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My best tourist photo from Downton Abbey.

My wife and I are in England for a week. Two good things happened today: We got a surprise rental upgrade from a Volkswagen to a BMW and we got to visit Highclere Castle, AKA Downton Abbey. In my excitement to get a photo to post on FB I had my finger over the iPhone lens. I kind of like it.

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Blood Moon

Last night was the first blood moon of the year. I had to get up and see it but realized that I had forgotten all my Nikon gear at the studio. This was shot with a friend’s Leica V-Lux 4, a small, affordable camera (same as Panasonic FZ-200) with a lens that is the equivalent of 25-600mm, f2.8 all the way!

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I also forgot my tripod so instead was able to nestle the camera in a beanbag in the back yard and use the self timer to eliminate vibration. (Daylight photos are a recreation from the next day)

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Experimenting with the Fuji X100s

Today I took my own advice and spent the whole day shooting in Athens with the fixed focal length lens (35mm equivalent) on the Fuji X100s. I really liked it, even though it was tough at first not having my D600 and 24-120. I really liked the light weight and unobtrusiveness of the smaller Fuji.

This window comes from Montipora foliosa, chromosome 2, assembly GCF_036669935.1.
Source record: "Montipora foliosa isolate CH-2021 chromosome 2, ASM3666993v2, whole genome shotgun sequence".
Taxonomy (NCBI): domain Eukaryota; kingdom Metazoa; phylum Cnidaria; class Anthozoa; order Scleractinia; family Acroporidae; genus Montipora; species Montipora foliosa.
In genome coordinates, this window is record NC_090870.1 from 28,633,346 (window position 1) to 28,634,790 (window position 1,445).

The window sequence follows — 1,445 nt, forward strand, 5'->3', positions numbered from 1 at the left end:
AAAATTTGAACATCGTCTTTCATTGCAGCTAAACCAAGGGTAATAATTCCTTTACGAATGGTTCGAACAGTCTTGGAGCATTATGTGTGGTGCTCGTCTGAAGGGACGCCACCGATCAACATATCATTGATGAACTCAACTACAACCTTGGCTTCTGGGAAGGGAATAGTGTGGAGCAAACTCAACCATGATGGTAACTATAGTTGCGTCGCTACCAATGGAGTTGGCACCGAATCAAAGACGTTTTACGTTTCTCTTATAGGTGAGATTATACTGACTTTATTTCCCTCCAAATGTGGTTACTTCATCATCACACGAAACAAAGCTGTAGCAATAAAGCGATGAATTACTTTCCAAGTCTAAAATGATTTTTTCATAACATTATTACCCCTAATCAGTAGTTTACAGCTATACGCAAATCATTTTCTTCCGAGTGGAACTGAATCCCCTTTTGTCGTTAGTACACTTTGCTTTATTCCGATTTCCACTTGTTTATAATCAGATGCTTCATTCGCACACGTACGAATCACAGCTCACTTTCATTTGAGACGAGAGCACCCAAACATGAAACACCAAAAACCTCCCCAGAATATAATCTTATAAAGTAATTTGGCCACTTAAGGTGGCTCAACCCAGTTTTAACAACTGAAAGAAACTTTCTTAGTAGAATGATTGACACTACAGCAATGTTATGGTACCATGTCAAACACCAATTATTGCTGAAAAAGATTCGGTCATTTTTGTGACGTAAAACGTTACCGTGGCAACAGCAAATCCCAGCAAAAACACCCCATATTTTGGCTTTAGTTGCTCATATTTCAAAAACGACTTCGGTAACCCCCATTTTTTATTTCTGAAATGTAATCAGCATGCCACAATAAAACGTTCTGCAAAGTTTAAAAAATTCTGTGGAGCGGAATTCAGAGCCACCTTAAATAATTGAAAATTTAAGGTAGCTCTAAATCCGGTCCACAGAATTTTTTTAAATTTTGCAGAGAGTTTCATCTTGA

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The Spam Olympics from Sochi

On February 13 I sent out an email through Constant Contact promoting one of our workshops. Whenever one of these emails goes out it is immediately followed by several “Out of Office” replies by people on the list who are, well, out of the office and whose email accounts are set up to respond automatically to sender.

One of my clients on the list is working in Sochi during the Olympics and I got an email saying as much. Within six hours my email address started filling up with Russian spam. That means that either their computer has been infected with malware or that their data connection is being monitored. Just to make sure, I used Google translate on several of the emails. There were several promises of big winnings in an online lottery but the one that I loved was hawking the very service that was spamming me!